Demand Media has become the first new gTLD applicant to put its head above the parapet and tell ICANN that its latest batch of Governmental Advisory Committee advice is unworkable.
While its comment on the GAC’s Beijing communique is very diplomatically worded, it’s obvious that Demand reckons most of the “safeguard” advice it contains would be difficult, if not impossible, to implement.
The company has urged ICANN to refuse to adopt the advice, saying:
the spirit and actual letter of the GAC Advice related to these additional safeguards comes in a manner and form that is completely antithetical and contrary to ICANN’s bottom-up, multi-stakeholder, consensus-driven policy development process. Because the proposed safeguards, if implemented, would effectively change how new gTLDs are managed, sold, distributed, registered, operated, and used in the marketplace, the GAC Advice is tantamount to making “top-down,” dictatorial, non-consensus, policy which undermines the entire ICANN model. If ICANN chose to adopt any one of these three safeguards, ICANN itself would lose all legitimacy.
Demand seems to agree with many of the points raised in this DI post from a few weeks ago related to the GAC’s demand that hundreds of new gTLD registries should compel their registrants to stick to data security standards when they handle sensitive financial or healthcare data.
The GAC’s advice is extremely broad here and pays scant attention to the innumerable implementation questions raised. As such, Demand says in its comment (filed by applying subsidiary United TLD Holdco):
United TLD believes applicable laws and recognized industry standards should be developed and implemented by appropriate legislative, law enforcement and industry expert bodies and should not be developed by the registry operator.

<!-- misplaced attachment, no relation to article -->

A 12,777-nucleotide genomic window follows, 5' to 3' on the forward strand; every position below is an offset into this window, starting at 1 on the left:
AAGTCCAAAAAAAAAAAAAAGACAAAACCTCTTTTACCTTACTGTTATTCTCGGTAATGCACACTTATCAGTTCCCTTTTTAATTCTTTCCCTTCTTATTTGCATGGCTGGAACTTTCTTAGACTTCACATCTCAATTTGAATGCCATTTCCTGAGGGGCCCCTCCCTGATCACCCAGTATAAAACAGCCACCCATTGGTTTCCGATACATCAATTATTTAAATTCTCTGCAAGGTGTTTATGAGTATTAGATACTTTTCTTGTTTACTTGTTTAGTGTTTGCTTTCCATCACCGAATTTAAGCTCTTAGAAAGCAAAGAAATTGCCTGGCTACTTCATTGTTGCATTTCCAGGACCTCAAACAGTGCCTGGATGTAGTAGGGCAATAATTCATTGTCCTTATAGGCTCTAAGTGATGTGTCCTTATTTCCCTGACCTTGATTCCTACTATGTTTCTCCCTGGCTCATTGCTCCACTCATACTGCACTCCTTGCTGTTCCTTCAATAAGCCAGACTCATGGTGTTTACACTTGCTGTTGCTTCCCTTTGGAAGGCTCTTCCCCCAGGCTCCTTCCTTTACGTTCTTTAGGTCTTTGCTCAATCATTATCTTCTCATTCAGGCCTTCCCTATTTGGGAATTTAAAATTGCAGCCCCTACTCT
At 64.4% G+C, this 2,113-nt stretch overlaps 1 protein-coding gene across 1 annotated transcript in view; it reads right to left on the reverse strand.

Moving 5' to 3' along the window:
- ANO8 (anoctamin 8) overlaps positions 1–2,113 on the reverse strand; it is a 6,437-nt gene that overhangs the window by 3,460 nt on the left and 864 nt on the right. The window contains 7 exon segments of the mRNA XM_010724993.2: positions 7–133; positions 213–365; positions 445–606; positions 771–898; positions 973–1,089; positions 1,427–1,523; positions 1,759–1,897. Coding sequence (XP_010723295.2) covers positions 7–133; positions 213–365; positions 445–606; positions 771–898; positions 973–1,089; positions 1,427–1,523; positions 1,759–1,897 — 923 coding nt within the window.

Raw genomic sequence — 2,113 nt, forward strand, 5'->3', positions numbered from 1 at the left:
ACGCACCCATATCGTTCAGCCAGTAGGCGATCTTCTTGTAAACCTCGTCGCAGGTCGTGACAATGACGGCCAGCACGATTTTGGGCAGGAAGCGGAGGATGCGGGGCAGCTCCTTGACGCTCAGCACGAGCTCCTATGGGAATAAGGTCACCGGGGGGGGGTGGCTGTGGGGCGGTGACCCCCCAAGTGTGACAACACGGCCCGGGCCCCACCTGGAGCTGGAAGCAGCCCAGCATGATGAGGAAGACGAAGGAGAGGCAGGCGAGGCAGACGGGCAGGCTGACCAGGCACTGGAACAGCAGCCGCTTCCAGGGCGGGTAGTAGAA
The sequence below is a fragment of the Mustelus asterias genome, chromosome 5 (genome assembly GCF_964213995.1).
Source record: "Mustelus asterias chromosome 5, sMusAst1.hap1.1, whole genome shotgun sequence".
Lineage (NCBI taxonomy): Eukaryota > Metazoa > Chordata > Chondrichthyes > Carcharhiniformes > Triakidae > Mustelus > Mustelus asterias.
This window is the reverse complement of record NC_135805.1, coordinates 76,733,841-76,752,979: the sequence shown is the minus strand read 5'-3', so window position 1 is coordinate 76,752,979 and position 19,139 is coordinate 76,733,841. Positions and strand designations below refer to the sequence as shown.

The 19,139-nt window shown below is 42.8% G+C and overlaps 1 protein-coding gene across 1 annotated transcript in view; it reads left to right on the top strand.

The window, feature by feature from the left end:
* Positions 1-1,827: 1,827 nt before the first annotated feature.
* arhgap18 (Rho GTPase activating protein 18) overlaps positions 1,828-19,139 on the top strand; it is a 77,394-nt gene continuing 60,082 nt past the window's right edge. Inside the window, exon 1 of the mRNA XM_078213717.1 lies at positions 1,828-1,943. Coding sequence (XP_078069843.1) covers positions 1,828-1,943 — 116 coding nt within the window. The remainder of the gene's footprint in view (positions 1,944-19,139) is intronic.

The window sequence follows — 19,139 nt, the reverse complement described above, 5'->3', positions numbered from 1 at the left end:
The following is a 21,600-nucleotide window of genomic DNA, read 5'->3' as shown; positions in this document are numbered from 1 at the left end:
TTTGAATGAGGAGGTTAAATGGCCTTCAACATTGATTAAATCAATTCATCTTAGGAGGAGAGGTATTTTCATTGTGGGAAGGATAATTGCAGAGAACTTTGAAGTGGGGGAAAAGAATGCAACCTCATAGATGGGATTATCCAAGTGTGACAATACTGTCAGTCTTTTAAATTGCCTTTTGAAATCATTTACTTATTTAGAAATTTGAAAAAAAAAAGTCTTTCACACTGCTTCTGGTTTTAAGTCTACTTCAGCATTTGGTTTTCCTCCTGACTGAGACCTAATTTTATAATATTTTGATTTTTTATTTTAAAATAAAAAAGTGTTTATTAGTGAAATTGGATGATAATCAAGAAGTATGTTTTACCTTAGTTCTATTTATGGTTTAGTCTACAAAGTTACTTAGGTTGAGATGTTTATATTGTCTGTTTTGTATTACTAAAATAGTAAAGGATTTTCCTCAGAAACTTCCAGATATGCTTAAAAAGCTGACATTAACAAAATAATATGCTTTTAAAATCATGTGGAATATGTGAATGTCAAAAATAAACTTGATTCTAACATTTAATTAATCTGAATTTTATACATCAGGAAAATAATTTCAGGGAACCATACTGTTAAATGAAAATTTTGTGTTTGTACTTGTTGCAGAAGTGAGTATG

It also takes issue with the GAC’s demand for registry operators to “establish a working relationship with the relevant regulatory body including developing a strategy to mitigate abuse.”
The company points out that many TLDs listed in the Beijing communique will have multiple uses, and even if there is a regulatory body for a subsection of registrants, it may not cover all.
For example, should a software engineer (an unregulated profession) have to agree to abide by rules developed for civil engineers when they register a .engineer domain name?
it would be inappropriate, and impossible, to find a “relevant regulatory body” with whom to establish a relationship related to the use of .ENGINEER. Additionally, what if the relevant regulatory body simply declined to work with a registry operator or does not respond to requests for collaboration?
The Demand comment is full of examples of problems such as this.
In broader terms, however, the registrar and applicant is utterly opposed to the GAC’s insistence that “certain” unspecified gTLDs representing regulated sectors should be forced, in effect, to transform into tightly restricted sponsored gTLDs.
The GAC wants these applicants to forge tight links with regulatory and self-regulatory bodies and vet each registrant’s credentials before allowing domains to be registered.
applicants, including United TLD, submitted their new gTLD applications believing that that they would be operating, managing and distributing generic TLDs. These three Safeguards completely change the nature of the new TLDs from being generic and widely available, to being “sponsored” TLDs restricted only to those individuals who must prove their status or credentials entitling them to register domain names with certain extensions. These three Safeguards are patently adverse to the core purpose of the new gTLD program and ICANN’s mission generally which is to promote consumer choice and competition.